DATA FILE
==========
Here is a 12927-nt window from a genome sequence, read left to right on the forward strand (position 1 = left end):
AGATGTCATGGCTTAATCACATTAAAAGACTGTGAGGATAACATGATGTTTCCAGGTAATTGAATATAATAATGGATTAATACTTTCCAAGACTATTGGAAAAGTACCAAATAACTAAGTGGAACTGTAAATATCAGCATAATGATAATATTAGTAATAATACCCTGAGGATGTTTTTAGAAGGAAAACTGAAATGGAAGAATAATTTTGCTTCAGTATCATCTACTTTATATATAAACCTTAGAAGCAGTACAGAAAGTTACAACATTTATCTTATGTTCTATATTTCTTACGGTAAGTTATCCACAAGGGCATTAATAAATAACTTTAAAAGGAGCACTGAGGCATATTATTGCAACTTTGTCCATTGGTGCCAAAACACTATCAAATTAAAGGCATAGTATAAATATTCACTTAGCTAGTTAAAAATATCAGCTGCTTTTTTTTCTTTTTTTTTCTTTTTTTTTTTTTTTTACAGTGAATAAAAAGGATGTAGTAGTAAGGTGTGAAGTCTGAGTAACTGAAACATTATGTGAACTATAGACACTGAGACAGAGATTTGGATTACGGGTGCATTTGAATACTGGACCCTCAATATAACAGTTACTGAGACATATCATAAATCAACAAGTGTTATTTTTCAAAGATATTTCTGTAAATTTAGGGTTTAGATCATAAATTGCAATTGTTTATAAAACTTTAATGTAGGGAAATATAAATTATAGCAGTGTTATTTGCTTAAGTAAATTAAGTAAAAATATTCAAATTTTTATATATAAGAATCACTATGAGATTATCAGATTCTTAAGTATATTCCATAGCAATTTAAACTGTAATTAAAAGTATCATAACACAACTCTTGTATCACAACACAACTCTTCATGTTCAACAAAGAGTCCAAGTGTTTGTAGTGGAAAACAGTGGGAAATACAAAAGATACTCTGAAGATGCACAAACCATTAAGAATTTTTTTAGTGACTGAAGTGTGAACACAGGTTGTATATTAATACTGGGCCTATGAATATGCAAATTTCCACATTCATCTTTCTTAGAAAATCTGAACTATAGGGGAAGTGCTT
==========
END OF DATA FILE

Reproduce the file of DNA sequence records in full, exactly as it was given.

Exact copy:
Here is a 12927-nt window from a genome sequence, read left to right on the forward strand (position 1 = left end):
AGATGTCATGGCTTAATCACATTAAAAGACTGTGAGGATAACATGATGTTTCCAGGTAATTGAATATAATAATGGATTAATACTTTCCAAGACTATTGGAAAAGTACCAAATAACTAAGTGGAACTGTAAATATCAGCATAATGATAATATTAGTAATAATACCCTGAGGATGTTTTTAGAAGGAAAACTGAAATGGAAGAATAATTTTGCTTCAGTATCATCTACTTTATATATAAACCTTAGAAGCAGTACAGAAAGTTACAACATTTATCTTATGTTCTATATTTCTTACGGTAAGTTATCCACAAGGGCATTAATAAATAACTTTAAAAGGAGCACTGAGGCATATTATTGCAACTTTGTCCATTGGTGCCAAAACACTATCAAATTAAAGGCATAGTATAAATATTCACTTAGCTAGTTAAAAATATCAGCTGCTTTTTTTTCTTTTTTTTTCTTTTTTTTTTTTTTTTACAGTGAATAAAAAGGATGTAGTAGTAAGGTGTGAAGTCTGAGTAACTGAAACATTATGTGAACTATAGACACTGAGACAGAGATTTGGATTACGGGTGCATTTGAATACTGGACCCTCAATATAACAGTTACTGAGACATATCATAAATCAACAAGTGTTATTTTTCAAAGATATTTCTGTAAATTTAGGGTTTAGATCATAAATTGCAATTGTTTATAAAACTTTAATGTAGGGAAATATAAATTATAGCAGTGTTATTTGCTTAAGTAAATTAAGTAAAAATATTCAAATTTTTATATATAAGAATCACTATGAGATTATCAGATTCTTAAGTATATTCCATAGCAATTTAAACTGTAATTAAAAGTATCATAACACAACTCTTGTATCACAACACAACTCTTCATGTTCAACAAAGAGTCCAAGTGTTTGTAGTGGAAAACAGTGGGAAATACAAAAGATACTCTGAAGATGCACAAACCATTAAGAATTTTTTTAGTGACTGAAGTGTGAACACAGGTTGTATATTAATACTGGGCCTATGAATATGCAAATTTCCACATTCATCTTTCTTAGAAAATCTGAACTATAGGGGAAGTGCTT